THE International Air Transport Association (IATA) has demanded that Air Zimbabwe puts down a US$1,7 million deposit before it can be restored on its worldwide financial and flight booking service.
IATA suspended the cash-strapped airline earlier this month over a US$280,000 debt which the aviation control body insists must be paid, on top of the huge deposit – a penalty for defaulting.
On May 15, IATA told travel agents worldwide to "immediately stop all ticketing and refund transactions" for Air Zimbabwe after the crisis-hit airline failed to pay the debt for worldwide billing and ticketing fees.
The state-owned airline is still flying using only its own booking facilities, but it has suffered a sharp drop in bookings by passengers who are not Zimbabwean nationals.
Air Zimbabwe, which is sitting on a debt of over US$100 million, said bookings made through IATA-accredited travel agents accounted for nearly 80 percent of its international travellers.
But the airline’s push to be restored on the service suffered a major reversal when IATA imposed the latest penalty.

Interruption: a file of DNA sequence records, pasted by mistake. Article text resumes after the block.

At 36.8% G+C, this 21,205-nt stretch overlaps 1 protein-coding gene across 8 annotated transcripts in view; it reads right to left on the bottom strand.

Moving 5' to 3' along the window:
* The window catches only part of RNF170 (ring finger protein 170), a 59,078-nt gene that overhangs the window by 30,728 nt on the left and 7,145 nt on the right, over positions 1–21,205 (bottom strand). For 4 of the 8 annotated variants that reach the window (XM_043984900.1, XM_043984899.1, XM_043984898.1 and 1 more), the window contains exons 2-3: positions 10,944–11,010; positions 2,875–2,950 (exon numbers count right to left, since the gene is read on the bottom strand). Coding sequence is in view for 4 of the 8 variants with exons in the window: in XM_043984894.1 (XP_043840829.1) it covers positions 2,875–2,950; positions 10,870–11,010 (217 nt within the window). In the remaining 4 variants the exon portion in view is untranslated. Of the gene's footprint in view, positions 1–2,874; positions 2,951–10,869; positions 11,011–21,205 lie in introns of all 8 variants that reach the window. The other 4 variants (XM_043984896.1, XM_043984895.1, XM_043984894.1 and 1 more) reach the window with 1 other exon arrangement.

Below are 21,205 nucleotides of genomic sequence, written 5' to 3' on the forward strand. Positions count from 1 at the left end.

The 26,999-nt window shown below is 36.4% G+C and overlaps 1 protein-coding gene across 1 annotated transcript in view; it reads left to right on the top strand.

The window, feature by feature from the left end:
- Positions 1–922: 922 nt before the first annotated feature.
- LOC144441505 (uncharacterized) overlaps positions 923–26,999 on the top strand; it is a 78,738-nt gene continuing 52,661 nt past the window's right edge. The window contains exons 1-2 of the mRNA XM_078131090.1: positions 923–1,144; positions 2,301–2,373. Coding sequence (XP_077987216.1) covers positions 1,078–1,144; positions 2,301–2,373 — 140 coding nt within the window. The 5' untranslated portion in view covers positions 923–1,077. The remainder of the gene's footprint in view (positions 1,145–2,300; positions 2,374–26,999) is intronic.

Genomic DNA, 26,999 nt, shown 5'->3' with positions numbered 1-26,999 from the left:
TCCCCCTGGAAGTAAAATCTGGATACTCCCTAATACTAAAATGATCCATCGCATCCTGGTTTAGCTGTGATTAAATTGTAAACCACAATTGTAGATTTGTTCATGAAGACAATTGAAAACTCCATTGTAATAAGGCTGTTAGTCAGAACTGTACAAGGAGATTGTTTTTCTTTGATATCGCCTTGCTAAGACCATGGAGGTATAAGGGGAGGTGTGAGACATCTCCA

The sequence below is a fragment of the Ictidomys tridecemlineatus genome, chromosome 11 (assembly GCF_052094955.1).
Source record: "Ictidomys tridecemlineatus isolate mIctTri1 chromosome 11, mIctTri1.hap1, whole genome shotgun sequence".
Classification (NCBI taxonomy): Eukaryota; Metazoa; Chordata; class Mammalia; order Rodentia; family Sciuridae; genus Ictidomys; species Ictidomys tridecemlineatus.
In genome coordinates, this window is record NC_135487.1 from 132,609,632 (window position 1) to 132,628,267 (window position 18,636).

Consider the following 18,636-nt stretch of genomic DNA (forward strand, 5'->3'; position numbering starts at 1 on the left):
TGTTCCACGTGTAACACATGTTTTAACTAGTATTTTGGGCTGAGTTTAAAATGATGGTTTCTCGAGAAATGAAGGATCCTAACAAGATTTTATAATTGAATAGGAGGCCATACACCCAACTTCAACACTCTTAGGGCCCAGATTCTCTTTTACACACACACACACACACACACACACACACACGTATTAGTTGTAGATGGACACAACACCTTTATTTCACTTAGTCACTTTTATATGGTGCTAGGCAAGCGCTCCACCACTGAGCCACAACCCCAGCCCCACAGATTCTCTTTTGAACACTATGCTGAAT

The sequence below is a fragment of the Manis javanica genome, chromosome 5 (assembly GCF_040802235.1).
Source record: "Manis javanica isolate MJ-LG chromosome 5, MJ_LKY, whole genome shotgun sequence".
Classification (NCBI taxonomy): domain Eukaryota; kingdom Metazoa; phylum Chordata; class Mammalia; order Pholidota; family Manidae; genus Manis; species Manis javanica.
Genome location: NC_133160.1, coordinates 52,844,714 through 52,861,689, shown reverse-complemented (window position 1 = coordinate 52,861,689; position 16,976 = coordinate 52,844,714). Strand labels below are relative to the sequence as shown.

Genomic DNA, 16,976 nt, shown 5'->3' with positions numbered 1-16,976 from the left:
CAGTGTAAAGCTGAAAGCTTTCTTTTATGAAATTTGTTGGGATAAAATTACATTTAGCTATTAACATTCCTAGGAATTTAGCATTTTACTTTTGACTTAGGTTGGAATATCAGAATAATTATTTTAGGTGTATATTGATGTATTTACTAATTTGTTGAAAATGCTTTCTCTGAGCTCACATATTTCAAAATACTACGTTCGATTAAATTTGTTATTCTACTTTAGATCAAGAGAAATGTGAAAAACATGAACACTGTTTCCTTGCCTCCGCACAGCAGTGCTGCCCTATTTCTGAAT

“We had raised the US$280,000 required by IATA and were ready to make a settlement when the bill shot up to nearly US$2 million, including the deposit,” the airline’s general manager for Europe David Mwenga revealed on Friday.
The setback means it could take Air Zimbabwe several more months before IATA gives the green light for travel agents to start making bookings for the debt-ridden carrier.
Mwenga said they continued to engage IATA, calling for understanding.
“We never defaulted before this incident, and we feel the deposit requirement is harsh,” said Mwenga, who blames the failure to pay on crippling month-long strikes by pilots which grounded the airline’s planes and decimated its revenues.
Air Zimbabwe’s troubles have snowballed into a major crisis, caused partly by aging planes which have put it at a disadvantage against regional and international competitors using newer equipment.
The airline was recently forced to ground three of its Boeing 737 which the Civil Aviation Authority of Zimbabwe said were unfit to fly.
Air Zimbabwe then took on a Zambezi Airways B737-500 on a long-term lease which is now servicing the regional routes previously plied by its grounded medium-range planes. Even that agreement nearly collapsed on May 18 when Air Zambezi withdrew its plane over a US$460,000 debt, which has now been settled.
The airline has two Boeing 767s which service the Harare-London and Harare-China routes. Its only other remaining aircraft is a Chinese-made MA60 turboprop. One other MA60 remains unserviceable, while another was damaged after hitting warthogs on the Harare runway and has been scrapped.